Body and Mind
When I was sixteen, I worked at an all-you-can-eat buffet as the roast-beef carver. The restaurant manager taught me how to use a sharpening steel to give my carving knife a razor’s edge. I held the metal rod at an angle and then brought the knife down and across it. The blade sang as it came off. After a few strokes on one side, I would hone the other.
We all lurched forward when Mama braked and the car crunched to a sudden stop midway up our gravel drive. Following her gaze, we stared next door at the crisp green lawn of the Lee family. A wooden sign with red and blue letters hung across their side porch. It read, Welcome Home Walter, with small white stars across the bottom.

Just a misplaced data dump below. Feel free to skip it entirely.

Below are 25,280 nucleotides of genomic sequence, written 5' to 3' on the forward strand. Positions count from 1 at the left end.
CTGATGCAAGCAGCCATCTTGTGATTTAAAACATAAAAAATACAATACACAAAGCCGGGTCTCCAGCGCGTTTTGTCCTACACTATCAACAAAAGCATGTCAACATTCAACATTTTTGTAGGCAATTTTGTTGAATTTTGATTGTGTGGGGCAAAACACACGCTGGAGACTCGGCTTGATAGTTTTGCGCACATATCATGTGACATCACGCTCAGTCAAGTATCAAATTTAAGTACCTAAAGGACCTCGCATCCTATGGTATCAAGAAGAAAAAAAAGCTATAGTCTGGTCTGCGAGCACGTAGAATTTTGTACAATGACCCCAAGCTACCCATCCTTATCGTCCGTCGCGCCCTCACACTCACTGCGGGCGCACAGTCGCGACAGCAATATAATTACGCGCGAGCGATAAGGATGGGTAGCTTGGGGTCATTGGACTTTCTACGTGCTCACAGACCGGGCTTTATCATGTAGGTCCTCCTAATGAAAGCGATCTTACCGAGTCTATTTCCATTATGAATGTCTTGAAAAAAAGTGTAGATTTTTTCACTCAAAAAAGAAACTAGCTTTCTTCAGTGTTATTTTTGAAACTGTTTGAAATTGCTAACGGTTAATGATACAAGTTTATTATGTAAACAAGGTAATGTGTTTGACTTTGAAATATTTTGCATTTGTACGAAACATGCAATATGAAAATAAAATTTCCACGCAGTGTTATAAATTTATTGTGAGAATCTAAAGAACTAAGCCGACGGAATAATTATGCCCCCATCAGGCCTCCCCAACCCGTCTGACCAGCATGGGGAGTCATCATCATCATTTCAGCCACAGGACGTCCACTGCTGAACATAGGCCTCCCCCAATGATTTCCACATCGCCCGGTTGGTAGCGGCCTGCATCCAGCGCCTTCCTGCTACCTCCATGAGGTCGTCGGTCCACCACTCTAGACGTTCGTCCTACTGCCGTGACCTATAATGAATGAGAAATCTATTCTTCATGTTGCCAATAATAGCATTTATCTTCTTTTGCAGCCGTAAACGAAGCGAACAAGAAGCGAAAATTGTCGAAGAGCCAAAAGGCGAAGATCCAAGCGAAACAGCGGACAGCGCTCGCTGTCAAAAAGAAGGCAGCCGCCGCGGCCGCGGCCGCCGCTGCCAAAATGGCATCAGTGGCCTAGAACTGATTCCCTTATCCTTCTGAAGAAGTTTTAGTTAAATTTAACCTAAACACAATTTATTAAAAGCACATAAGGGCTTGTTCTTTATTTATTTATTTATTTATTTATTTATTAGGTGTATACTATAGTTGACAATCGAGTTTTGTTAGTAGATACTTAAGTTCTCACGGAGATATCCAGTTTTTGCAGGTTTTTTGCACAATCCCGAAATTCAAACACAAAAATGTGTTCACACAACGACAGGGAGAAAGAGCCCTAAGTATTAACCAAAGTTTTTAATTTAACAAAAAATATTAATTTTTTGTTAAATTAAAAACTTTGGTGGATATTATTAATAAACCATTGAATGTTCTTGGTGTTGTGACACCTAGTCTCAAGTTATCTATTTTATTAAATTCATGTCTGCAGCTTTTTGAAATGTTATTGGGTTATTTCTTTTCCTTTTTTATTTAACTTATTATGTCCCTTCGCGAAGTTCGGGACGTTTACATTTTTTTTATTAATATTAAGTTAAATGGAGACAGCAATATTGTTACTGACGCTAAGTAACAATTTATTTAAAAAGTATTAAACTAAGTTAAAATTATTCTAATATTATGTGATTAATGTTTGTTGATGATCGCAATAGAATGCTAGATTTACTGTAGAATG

I feel when he enters the building. I get out of my chair, stand in the doorway of my office in the English department. He comes around the corner. I put my hands on my hips, like a kid, and call down the hallway, “Hey, you!”
It seemed like a good idea when you saw him on the ledge, poised on the other side of the guardrail and staring down at the water. It was nighttime, or almost nighttime, daylight falling into a tailspin of dusk, and the road was empty, and you nearly didn’t see him at all. But when you did, you slowed your car.
Every morning Granny came to the Center for coffee. She used her wheelchair like a walker, standing behind it and pushing it through Civic Center Plaza and uphill toward the Center, the dog in the seat, stuffed plastic bags bouncing against the chair’s worn wheels. Seeing me, Granny would stop, shake her head, and let out a long breath as if to say, Isn’t this something?